Simplifying Meals and the Budget (So You Want to Be a Homesteader #19)

I am learning a lot this summer.  I am learning to simplify my meal plan, my shopping list, and my budget in order to save time, energy, and a whole lot of money that will be used for other things.

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Making cookies is super easy and keeps Pa from buying packaged.

My meals are usually pretty elaborate affairs.  I would always have a long menu plan filled with delicious looking recipes from magazines and cookbooks.  Great if I happen to have all of those ingredients (not usually), and if I happen to want that particular meal on the night allotted.  No?  Then we were out at a restaurant.

When do you think restaurants skyrocketed in price?  It seems like overnight but yet, a few years later, I am still shocked that $40-$60 is the average ticket for two of us!  We noticed how we feel, the extra weight gain, the heartburn and pinned it down to when we go out.  I generally serve much smaller portions and the food is fresh and additive free at home.  We also took a look at the average we were spending on restaurants in a month.  Lord, have mercy.  That is money that could certainly be used elsewhere.

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Eggs, a little milk, chopped spinach and chives, sprinkle of cheese, salt and pepper.  Bake at 350 degrees until a knife comes out clean.  About 20 minutes.

I have found a few ways to make meals super easy.  First, choose a side or a main.  What do I have in the freezer?  Do I feel like wild rice?  What is growing in the garden?  Basically, what do I have?  Chicken, rice, frozen peas, carrots….I can make a homemade cream of celery sauce (milk, flour, salt, celery…you don’t need to buy those cans of cream soup), and fresh salad from the garden.  I plan that the day before so I can defrost as needed.  Things don’t get wasted, nothing languishes in the back of the fridge, and we eat clean and simply.  If I am short one ingredient, I go get it.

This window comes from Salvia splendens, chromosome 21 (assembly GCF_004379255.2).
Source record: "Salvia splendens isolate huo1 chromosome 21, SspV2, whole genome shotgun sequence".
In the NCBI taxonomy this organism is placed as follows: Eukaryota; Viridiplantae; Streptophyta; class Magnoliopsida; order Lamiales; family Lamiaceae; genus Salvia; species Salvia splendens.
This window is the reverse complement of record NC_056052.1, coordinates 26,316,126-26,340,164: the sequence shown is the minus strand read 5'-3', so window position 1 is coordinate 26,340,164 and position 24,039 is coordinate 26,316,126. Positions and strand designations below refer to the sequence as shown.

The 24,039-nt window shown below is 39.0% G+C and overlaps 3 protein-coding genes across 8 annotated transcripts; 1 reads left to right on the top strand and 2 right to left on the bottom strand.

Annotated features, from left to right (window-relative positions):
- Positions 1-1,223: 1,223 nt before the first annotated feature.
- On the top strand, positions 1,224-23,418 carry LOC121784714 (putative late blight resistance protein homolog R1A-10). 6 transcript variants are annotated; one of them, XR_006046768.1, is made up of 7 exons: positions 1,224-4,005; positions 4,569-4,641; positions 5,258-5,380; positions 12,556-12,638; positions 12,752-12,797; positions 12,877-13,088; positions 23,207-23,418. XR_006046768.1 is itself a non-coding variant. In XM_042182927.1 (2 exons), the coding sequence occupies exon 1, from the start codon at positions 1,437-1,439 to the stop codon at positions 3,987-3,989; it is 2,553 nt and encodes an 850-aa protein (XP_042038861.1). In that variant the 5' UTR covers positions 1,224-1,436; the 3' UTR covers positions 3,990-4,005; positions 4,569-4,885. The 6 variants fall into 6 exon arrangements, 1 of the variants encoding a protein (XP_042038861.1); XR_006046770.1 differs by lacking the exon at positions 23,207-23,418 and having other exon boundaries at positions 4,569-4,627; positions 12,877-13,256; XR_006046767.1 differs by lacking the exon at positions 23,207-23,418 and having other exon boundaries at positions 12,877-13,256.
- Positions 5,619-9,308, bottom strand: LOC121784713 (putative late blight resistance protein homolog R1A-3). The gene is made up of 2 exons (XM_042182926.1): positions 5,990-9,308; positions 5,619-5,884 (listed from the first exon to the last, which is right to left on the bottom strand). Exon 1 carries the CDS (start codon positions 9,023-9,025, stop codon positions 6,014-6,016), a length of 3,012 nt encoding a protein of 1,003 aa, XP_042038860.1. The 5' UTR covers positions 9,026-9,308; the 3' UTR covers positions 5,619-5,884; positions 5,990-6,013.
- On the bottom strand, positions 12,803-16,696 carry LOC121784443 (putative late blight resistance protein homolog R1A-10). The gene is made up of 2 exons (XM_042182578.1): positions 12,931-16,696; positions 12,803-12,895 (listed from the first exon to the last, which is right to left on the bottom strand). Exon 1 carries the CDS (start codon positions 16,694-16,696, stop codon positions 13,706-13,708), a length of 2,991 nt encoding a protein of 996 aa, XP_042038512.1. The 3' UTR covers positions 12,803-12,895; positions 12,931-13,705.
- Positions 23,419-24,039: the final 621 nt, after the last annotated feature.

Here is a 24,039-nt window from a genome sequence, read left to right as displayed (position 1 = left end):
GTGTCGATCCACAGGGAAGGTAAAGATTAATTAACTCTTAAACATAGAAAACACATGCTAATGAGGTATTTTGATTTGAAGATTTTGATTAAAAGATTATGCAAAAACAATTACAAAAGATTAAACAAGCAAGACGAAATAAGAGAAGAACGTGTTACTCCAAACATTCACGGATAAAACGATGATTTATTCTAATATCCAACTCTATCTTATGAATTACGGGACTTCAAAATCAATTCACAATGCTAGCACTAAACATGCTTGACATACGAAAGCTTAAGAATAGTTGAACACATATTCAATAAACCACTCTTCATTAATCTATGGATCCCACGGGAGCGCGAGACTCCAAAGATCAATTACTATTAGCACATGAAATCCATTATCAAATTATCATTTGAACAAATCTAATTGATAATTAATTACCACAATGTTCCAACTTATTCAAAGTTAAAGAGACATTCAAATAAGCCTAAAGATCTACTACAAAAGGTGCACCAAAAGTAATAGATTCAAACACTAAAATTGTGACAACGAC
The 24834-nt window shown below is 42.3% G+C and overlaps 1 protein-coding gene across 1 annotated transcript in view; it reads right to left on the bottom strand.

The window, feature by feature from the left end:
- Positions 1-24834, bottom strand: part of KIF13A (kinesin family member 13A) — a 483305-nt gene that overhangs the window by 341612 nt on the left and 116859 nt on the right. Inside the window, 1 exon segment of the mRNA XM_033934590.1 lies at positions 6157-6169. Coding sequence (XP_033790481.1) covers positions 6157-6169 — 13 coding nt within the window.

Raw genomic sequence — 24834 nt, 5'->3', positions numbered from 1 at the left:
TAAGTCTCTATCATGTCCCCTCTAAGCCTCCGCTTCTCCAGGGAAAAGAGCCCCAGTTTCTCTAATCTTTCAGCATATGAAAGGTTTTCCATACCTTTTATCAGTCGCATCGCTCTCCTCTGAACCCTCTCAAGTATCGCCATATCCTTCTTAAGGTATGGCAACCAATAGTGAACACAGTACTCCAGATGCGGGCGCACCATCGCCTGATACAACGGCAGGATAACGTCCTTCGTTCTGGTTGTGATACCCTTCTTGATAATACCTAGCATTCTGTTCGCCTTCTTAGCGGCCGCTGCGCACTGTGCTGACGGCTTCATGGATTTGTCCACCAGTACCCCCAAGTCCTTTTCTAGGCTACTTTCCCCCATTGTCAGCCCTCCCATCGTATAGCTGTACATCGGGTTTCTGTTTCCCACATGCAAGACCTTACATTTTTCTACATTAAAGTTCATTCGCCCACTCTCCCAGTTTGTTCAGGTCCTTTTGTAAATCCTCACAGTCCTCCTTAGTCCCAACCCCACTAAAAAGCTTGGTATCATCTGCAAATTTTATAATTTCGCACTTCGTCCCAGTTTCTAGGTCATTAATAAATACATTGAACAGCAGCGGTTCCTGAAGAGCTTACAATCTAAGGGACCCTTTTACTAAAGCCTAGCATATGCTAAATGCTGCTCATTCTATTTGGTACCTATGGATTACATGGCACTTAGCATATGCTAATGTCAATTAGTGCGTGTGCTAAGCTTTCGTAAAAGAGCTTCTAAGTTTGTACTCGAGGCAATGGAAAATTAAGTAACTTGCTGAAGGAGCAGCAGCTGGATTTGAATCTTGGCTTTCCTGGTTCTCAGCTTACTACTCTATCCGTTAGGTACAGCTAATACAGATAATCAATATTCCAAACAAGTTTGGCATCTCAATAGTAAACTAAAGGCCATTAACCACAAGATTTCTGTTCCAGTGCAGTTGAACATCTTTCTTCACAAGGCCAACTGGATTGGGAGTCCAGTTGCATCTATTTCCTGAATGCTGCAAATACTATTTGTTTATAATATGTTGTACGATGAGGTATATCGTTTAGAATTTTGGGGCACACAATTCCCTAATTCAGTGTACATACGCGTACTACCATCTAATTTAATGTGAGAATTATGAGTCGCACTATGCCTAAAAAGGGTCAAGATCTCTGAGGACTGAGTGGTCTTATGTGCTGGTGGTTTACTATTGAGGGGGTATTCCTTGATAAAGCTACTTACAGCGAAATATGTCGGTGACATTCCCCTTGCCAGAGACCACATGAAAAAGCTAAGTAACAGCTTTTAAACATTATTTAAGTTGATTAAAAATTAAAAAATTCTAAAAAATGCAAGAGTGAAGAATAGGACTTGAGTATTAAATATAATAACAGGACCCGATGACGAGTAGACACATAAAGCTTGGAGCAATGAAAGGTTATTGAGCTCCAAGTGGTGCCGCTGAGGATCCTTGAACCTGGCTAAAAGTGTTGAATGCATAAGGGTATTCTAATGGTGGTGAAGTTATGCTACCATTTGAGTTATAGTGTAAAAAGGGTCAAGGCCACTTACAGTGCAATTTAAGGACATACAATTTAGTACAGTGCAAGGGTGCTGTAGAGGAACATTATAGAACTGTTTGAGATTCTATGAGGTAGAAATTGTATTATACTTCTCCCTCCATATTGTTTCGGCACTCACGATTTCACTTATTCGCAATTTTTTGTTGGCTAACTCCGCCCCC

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I plan Doug’s lunch the day before as well.  Leftovers?  Sandwiches?  Do I need to make bread?

Hot cereal or homemade yogurt and granola start the day.

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By taking out elaborate and processed foods, I have saved time, money, and a lot of stress.

Now for simplifying the budget; this is important!  I needed to glean through and find lots of money.  Wedding, down payments….I have my reasons.  We usually do the envelope system.  I have $200 allotted for groceries for the week.  I would take two weeks worth of money and go to the store with my elaborate lists and spend the amount.  Until I noticed that I have tons of staples, frozen foods, and vegetables growing in the garden.  I was spending the money just to spend the money!  So instead I only get what I need.  A short list at the end of the weeks of things like flour, yeast, coffee, etc.  We are saving $400 a month on groceries.

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So then I’m on a roll, ’cause Mama wants a bigger farm.  Where else am I spending just to spend?  Well, let’s just say I am busy spending only what I absolutely need to.  No dwindling “extra” money in envelopes and using the dreaded budget buster- the debit card.  I am saving an average of $800 a month!

Try it!  Don’t use credit cards.  Rarely use the debit card.  Pull out a hundred bucks and make it last as looooong as possible.  Use what you have.  Cook simply with what you have.  Try to sell some things and earn a little more and see how quickly things add up.

Simple=Peace of Mind

The Joyful, Simple Life of a Frugal Housewife

I have a little book that was written by Mrs. Child in 1832.  The American Frugal Housewife is surely just as useful today in many senses.  The author almost lost me when she noted that coffee was not economical and could be avoided.  Oh, she’s a strict one, that Mrs. Child.  Her prose is clear and concise and the book is ever fun to read.  Going on two hundred years old, it is a bit of history rolled into a gentle reminder that not that much has changed.

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If you make a dollar, only spend eighty cents.  If you make fifty cents, only spend forty.  The original Dave Ramsey.  Why do all the girls these days need the new bonnets from France when clean, proper dresses and a ribbon will do?  Girls have no home education these days!  In this book she covers everything from cuts of meat (she would wonder about me and my vegetarianism), to how to make custard, and Indian pudding.  She discusses herbs for cooking and all their medicinal values as well.  A new onion will take the pain out of a wasp sting.  Every housekeeping gem that we housewives- even in the twenty-first century- could ever need are in this book.  She would tisk-tisk me for sure.  But in this time and age, I am not too bad.  But there is always room for improvement.  A simple, frugal life is a life of peace.